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SCOTUS rules transgender students can use bathroom of choice

Supreme Court LGBT Rights
(AP Photo/Manuel Balce Ceneta)

The Supreme Court is upholding a ruling that said transgender students can use the bathroom that matches their gender identity in schools.
This means that a student born male, who now identifies as female, can use the girl’s bathroom at school and vice versa.
With the ruling the high court rejected a Virginia school board’s appeal to reinstate its transgender bathroom ban.

Over two dissenting votes, the justices left in place lower court rulings that found the policy unconstitutional. The case involved former high school student Gavin Grimm, who filed a federal lawsuit after he was told he could not use the boys bathroom at his public high school. Justices Samuel Alito and Clarence Thomas voted to hear the board’s appeal.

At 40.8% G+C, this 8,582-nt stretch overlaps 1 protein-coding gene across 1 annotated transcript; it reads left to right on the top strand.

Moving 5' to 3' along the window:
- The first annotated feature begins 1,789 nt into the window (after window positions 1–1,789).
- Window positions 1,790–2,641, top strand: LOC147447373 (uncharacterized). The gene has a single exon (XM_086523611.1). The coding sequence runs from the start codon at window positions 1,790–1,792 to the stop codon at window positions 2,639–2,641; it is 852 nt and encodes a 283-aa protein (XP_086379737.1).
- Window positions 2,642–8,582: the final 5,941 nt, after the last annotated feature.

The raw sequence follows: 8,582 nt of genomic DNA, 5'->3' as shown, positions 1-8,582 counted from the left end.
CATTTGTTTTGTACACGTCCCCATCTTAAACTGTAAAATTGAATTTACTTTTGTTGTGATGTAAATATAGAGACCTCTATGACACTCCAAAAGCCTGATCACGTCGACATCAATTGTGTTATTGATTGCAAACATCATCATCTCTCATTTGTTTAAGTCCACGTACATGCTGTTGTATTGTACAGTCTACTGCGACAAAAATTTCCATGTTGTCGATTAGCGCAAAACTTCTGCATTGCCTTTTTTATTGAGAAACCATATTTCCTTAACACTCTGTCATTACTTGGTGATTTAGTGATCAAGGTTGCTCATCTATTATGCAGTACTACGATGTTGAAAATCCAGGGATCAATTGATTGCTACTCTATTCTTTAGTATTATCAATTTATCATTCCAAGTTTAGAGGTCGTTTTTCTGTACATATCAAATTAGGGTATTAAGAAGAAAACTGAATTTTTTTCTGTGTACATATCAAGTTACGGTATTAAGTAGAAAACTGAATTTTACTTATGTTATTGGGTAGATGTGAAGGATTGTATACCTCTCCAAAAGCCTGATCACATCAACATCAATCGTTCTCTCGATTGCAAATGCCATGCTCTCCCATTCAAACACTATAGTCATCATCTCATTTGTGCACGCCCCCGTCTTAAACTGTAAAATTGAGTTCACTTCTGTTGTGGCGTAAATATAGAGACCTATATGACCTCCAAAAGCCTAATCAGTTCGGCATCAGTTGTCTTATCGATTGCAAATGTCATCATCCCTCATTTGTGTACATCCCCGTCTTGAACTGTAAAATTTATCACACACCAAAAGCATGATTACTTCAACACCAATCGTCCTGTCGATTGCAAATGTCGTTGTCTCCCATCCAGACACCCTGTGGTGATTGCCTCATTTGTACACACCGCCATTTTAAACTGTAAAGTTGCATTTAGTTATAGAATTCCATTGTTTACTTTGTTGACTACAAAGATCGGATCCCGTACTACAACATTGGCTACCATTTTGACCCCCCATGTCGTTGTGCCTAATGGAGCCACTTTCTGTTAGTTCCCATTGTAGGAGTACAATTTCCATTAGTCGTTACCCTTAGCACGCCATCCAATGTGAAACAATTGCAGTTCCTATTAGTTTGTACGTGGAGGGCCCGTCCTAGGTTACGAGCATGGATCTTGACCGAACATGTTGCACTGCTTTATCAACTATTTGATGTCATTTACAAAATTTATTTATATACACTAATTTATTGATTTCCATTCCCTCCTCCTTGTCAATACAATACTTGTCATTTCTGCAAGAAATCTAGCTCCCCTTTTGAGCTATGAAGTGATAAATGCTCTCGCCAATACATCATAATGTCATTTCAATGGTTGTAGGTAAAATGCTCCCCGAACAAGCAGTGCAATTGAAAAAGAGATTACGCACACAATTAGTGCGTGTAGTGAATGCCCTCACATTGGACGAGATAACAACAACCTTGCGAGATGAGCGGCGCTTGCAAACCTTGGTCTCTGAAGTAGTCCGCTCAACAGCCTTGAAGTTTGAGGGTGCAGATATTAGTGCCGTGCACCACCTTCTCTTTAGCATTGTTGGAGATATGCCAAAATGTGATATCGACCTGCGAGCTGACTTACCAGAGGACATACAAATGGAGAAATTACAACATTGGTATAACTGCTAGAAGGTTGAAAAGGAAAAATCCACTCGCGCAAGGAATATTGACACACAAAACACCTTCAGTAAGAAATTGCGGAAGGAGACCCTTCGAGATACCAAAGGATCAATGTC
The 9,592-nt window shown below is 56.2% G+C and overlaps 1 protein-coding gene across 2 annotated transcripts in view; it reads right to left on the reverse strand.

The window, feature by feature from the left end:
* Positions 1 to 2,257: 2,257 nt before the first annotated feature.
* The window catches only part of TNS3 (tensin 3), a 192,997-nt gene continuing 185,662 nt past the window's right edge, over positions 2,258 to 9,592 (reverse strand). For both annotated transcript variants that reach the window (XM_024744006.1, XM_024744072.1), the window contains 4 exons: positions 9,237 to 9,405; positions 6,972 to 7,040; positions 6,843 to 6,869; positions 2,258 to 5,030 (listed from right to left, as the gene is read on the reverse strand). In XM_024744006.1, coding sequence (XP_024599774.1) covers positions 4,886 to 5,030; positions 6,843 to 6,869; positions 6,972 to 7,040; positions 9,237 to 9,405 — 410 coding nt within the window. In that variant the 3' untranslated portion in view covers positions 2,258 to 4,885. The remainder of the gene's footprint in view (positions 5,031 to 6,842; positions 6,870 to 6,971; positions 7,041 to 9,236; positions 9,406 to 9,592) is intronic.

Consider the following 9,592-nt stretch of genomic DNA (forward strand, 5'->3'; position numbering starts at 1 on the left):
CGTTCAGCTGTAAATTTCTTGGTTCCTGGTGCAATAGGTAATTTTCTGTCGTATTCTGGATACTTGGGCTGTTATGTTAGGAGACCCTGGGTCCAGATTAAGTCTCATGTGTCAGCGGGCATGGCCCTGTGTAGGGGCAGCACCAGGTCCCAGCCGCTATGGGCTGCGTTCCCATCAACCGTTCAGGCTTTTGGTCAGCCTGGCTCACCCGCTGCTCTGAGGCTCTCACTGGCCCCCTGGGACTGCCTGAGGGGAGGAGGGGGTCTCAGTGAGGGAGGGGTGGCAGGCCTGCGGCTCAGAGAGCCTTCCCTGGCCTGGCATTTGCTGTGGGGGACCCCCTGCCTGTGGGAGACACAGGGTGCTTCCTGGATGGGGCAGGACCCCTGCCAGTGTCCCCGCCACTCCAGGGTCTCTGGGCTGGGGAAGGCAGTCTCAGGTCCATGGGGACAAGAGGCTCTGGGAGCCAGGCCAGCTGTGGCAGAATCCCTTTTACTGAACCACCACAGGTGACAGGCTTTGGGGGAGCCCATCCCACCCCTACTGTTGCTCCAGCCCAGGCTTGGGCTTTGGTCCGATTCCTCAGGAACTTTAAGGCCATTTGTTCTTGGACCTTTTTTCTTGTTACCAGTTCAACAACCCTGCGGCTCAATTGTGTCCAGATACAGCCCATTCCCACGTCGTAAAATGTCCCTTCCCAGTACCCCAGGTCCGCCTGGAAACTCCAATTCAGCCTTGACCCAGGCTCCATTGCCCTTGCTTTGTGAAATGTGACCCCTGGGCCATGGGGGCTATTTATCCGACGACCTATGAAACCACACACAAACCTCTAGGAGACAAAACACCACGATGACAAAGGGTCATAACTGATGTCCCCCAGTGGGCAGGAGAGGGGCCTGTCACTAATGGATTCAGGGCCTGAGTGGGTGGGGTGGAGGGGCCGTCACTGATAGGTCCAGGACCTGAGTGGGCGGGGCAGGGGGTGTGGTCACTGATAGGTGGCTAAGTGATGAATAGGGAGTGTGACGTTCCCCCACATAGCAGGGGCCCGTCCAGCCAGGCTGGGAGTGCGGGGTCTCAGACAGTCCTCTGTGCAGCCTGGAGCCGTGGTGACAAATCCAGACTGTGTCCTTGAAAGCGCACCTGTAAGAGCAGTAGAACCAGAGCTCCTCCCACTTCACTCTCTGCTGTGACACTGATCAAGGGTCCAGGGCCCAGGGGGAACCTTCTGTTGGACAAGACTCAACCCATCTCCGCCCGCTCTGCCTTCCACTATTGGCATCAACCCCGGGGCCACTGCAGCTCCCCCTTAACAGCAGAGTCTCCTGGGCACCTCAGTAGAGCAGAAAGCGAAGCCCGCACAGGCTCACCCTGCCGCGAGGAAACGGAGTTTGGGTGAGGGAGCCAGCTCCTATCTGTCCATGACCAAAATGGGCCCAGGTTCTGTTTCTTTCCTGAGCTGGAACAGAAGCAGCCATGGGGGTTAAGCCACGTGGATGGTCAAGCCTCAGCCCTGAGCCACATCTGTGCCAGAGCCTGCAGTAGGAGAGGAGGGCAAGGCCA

Gavin Grimm, who was born female but identifies as male, spearheaded the years-long legal battle against the school board in Gloucester County, Virginia.

In the beginning, the principal gave him permission to use the boys’ bathroom, but the school board said restrooms were “limited to the corresponding biological genders.”

The high court refused to hear an appeal to a lower court ruling that said treating transgender students differently violates Title IX, a federal law that bans sex discrimination in schools.
The Supreme Court’s action leaves Grimm’s lower court victories intact.

In its petition asking the Supreme Court to hear the case, the school board argued that its bathroom policy poses a “pressing federal question of national importance.”

The American Civil Liberties Union, which represented Grimm in his years-long lawsuit against Gloucester, argued that federal law makes it clear transgender students are protected from discrimination.